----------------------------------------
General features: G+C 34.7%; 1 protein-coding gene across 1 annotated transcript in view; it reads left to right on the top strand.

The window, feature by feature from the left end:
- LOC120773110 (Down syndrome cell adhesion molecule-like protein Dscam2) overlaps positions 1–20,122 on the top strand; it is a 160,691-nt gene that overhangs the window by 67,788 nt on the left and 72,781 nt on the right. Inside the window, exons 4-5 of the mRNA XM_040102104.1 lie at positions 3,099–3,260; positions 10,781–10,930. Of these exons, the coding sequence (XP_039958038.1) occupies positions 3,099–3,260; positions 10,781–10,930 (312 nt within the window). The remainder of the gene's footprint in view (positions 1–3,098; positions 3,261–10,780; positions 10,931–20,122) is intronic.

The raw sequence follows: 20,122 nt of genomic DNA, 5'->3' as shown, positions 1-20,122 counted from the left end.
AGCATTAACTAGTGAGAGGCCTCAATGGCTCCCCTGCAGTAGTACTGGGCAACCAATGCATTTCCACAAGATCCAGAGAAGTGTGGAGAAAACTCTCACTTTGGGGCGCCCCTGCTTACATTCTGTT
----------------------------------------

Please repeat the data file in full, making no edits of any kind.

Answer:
General features: G+C 34.7%; 1 protein-coding gene across 1 annotated transcript in view; it reads left to right on the top strand.

The window, feature by feature from the left end:
- LOC120773110 (Down syndrome cell adhesion molecule-like protein Dscam2) overlaps positions 1–20,122 on the top strand; it is a 160,691-nt gene that overhangs the window by 67,788 nt on the left and 72,781 nt on the right. Inside the window, exons 4-5 of the mRNA XM_040102104.1 lie at positions 3,099–3,260; positions 10,781–10,930. Of these exons, the coding sequence (XP_039958038.1) occupies positions 3,099–3,260; positions 10,781–10,930 (312 nt within the window). The remainder of the gene's footprint in view (positions 1–3,098; positions 3,261–10,780; positions 10,931–20,122) is intronic.

The raw sequence follows: 20,122 nt of genomic DNA, 5'->3' as shown, positions 1-20,122 counted from the left end.
AGCATTAACTAGTGAGAGGCCTCAATGGCTCCCCTGCAGTAGTACTGGGCAACCAATGCATTTCCACAAGATCCAGAGAAGTGTGGAGAAAACTCTCACTTTGGGGCGCCCCTGCTTACATTCTGTT